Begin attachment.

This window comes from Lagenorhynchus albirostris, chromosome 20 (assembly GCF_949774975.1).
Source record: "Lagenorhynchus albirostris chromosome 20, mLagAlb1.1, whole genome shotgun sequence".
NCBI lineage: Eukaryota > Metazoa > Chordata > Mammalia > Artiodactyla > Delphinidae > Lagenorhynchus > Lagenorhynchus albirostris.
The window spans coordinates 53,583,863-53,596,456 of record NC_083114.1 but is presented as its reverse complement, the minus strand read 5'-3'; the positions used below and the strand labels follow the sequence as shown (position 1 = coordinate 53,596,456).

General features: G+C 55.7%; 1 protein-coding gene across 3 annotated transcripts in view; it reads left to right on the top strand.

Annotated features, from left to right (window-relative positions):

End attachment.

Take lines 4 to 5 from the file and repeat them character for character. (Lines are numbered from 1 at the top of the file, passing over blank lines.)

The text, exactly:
The window spans coordinates 53,583,863-53,596,456 of record NC_083114.1 but is presented as its reverse complement, the minus strand read 5'-3'; the positions used below and the strand labels follow the sequence as shown (position 1 = coordinate 53,596,456).

General features: G+C 55.7%; 1 protein-coding gene across 3 annotated transcripts in view; it reads left to right on the top strand.